Top games of the (short) week: Sept. 25-28

Alas, the end of the regular season is upon us. Here are the top five most exciting games from the season’s (short) last week, as determined by Max Marchi’s methodology.

 date	                  game	stars	
09-27	           Reds @ Mets	****	box score
09-28	     Phillies @ Braves	***	box score
09-25	     Red Sox @ Yankees	***	box score
09-26	    Cardinals @ Astros	*	box score
09-28	        Royals @ Twins	*	box score

Just when it looked like it was safe to crown the Sept. 4 Phillies-Marlins contest as the best game of the year, the Sept. 27 Reds-Mets contest—played on the second-to-last day of the regular season—beat it out for the title of 2011′s most exciting game.

Due to a correction, the Phillies-Marlins game was demoted from four to three stars, and the May 18th Yankees-Orioles contest took over second place after being promoted from three to four stars. Since 2009, only two games besides these two have earned a four-star rating.

In the Reds-Mets contest, Cincinnati tied New York at 4-4 in the top of the ninth on Juan Francisco‘s two-out double and then pulled ahead in the 13th on Drew Stubbs‘ sacrifice. The Mets lost shortly after, as they failed to capitalize on four Francisco Cordero walks in the bottom of the inning.

Now, the top five games of the month of September.

 date	                  game	stars	
09-27	           Reds @ Mets	****	box score
09-04	    Phillies @ Marlins	***	box score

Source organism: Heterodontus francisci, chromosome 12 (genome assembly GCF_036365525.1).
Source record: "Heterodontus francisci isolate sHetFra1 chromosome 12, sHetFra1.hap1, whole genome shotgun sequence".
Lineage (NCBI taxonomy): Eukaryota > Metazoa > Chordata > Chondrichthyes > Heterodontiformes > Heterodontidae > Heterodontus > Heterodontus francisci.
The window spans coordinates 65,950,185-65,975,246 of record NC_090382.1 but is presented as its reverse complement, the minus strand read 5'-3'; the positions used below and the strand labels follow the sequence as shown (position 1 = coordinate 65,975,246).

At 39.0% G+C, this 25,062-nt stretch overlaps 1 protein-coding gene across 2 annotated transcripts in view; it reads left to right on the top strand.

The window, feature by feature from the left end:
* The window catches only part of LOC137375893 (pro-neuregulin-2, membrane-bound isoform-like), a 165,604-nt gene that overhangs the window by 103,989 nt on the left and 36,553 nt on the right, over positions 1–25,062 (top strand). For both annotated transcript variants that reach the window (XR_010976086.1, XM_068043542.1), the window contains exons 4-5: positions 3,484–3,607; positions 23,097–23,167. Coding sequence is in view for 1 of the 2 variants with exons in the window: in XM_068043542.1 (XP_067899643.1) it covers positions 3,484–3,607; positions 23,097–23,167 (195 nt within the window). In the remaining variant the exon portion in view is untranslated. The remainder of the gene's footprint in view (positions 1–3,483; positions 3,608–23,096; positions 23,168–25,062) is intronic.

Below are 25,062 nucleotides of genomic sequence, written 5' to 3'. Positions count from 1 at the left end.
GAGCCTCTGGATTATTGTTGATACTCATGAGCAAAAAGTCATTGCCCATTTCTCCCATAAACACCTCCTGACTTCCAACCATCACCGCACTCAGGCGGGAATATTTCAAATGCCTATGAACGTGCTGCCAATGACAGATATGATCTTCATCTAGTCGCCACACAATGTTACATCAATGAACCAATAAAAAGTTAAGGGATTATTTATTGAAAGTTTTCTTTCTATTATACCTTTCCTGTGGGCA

09-24	      Rockies @ Astros	***	box score
09-28	     Phillies @ Braves	***	box score
09-25	     Red Sox @ Yankees	***	box score

Despite this week being only four days, it produced three of the month’s top five games. Three of the year’s top ten games were played in this month as well.

Check back soon for a breakdown of the year’s top five games and an in-depth look at the year’s top-ranked Sept. 27 Reds-Mets game.

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Comments

  1. Sam Hendrickson said...

    Gerald – I was curious about that too, so I did some research on the scores that the factor analysis gave (explained in Max Marchi’s article that I link to at the top of the page) to the Rays game and came up with a couple reasons.

    The importance of the game on the Rays and Red Sox seasons is not yet factored in to how the top games are determined. We are looking into adding this (via the CLI, or Championship Leverage Index – the end of Max’s article touches on this), since obviously the playoff implications made the game much more exciting and as a result it should be factored into the calculations.

    Also, and more technically, the game scored highly on factor 1 and factor 2, or the ‘late game importance’ and ‘rally’ factors, but it scored low on factor 3, or ‘equilibrium.’ Since the game only became exciting in the last couple innings, rather than a consistent back-and-forth affair, it was penalized by the top game calculations. This is also something we might look into altering slightly, since it seems to downplay short but intense excitement in favor of long but less intense excitement. Like Max said in his article, this can be a matter of preference from person to person, so it is hard to quantify – but there may be room for improvement there anyway.

    In the near future I’m going to do a more in-depth analysis of the top game itself and the top game calculation system in general as well, so hopefully that will help explain things too.

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